FDA informs patients, providers and manufacturers about potential cybersecurity vulnerabilities for…

Today, the U.S. Food and Drug Administration is informing patients, health care professionals, IT staff in health care facilities and manufacturers of a set of cybersecurity vulnerabilities, referred to as “URGENT/11,” that—if exploited by a remote attacker—may introduce risks for medical devices and hospital networks. URGENT/11 affects several operating systems that may then impact certain medical devices connected to a communications network, such as wi-fi and public or home Internet, as well as other connected equipment such as routers, connected phones and other critical infrastructure equipment. These cybersecurity vulnerabilities may allow a remote user to take control of a medical device and change its function, cause denial of service, or cause information leaks or logical flaws, which may prevent a device from functioning properly or at all.

To date, the FDA has not received any adverse event reports associated with these vulnerabilities. The public was first informed of these vulnerabilities in a July 2019 advisory sent by the Department of Homeland Security. Today, the FDA is providing additional information regarding the source of these vulnerabilities and recommendations for reducing or avoiding risks the vulnerabilities may pose to certain medical devices.

“While advanced devices can offer safer, more convenient and timely health care delivery, a medical device connected to a communications network could have cybersecurity vulnerabilities that could be exploited resulting in patient harm,” said Amy Abernethy, M.D., Ph.D., FDA’s principal deputy commissioner. “The FDA urges manufacturers everywhere to remain vigilant about their medical products—to monitor and assess cybersecurity vulnerability risks, and to be proactive about disclosing vulnerabilities and mitigations to address them. This is a cornerstone of the FDA’s efforts to work with manufacturers, health care delivery organizations, security researchers, other government agencies and patients to develop and implement solutions to address cybersecurity issues that affect medical devices in order to keep patients safe.”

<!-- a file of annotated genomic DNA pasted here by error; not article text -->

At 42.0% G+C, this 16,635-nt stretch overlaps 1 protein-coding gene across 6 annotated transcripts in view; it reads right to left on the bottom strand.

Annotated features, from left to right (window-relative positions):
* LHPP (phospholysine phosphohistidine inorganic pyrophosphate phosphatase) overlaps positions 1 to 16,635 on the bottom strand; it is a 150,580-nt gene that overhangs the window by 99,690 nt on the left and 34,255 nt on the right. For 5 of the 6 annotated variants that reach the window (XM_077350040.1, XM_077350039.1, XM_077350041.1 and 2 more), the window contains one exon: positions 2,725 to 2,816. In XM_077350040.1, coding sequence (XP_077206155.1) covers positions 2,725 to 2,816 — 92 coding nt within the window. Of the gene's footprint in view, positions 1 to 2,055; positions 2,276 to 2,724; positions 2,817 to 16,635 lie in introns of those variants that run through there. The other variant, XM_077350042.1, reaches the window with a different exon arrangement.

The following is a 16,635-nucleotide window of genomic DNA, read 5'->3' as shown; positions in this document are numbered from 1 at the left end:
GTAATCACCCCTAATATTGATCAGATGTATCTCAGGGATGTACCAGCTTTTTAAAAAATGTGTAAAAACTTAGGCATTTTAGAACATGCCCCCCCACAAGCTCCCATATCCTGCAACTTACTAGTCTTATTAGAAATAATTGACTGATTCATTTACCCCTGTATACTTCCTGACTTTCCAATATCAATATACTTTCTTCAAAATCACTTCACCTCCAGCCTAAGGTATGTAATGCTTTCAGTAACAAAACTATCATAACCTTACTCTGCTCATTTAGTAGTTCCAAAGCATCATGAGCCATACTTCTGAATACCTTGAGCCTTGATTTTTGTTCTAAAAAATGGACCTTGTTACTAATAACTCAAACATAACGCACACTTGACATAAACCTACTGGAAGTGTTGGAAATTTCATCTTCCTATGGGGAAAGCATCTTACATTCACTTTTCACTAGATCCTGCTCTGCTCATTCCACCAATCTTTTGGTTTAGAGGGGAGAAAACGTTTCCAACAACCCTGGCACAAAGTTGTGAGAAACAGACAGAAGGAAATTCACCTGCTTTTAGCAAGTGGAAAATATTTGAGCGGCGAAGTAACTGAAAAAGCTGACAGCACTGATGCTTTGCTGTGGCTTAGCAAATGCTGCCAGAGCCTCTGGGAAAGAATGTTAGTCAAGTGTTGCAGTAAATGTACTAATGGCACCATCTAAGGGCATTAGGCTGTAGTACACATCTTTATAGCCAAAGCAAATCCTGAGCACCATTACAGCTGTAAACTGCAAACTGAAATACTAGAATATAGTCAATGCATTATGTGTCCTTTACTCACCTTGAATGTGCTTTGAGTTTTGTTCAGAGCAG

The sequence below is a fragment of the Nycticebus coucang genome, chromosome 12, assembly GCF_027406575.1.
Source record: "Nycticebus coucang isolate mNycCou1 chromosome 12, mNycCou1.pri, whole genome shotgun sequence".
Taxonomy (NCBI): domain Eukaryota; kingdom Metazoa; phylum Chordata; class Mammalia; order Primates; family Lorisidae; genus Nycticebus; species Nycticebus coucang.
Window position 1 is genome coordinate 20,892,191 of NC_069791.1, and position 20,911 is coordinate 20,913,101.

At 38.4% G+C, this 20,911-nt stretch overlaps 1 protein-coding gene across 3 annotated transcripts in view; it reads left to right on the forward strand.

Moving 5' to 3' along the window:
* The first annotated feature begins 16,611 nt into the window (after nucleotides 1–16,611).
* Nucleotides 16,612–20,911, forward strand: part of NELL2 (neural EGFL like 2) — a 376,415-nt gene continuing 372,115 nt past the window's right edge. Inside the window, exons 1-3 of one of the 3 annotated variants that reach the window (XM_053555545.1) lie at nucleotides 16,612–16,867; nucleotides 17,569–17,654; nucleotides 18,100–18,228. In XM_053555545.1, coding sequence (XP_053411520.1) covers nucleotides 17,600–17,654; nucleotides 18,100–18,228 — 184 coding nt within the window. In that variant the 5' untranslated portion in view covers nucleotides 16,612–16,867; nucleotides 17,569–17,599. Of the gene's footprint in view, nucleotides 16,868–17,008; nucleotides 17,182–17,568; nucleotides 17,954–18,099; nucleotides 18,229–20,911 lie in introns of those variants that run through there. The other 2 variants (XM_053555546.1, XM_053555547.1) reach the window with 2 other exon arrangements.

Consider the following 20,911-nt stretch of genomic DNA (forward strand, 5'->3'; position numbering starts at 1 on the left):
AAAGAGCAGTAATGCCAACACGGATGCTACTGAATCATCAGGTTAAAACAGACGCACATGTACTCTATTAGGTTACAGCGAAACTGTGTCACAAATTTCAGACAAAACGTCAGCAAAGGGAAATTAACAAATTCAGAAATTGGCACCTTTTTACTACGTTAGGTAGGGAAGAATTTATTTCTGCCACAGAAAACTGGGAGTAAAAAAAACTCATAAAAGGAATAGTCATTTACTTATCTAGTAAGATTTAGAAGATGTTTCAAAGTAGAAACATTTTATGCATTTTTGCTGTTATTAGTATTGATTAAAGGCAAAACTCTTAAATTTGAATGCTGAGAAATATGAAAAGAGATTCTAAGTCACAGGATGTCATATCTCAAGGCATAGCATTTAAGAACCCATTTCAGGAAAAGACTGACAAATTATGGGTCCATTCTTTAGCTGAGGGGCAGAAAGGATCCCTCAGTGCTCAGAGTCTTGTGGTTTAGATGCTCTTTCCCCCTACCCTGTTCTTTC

The URGENT/11 vulnerabilities exist in a third-party software, called IPnet, that computers use to communicate with each other over a network. This software is part of several operating systems and may be incorporated into other software applications, equipment and systems. The software may be used in a wide range of medical and industrial devices. Though the IPnet software may no longer be supported by the original software vendor, some manufacturers have a license that allows them to continue to use it without support. Therefore, the software may be incorporated into a variety of medical and industrial devices that are still in use today.


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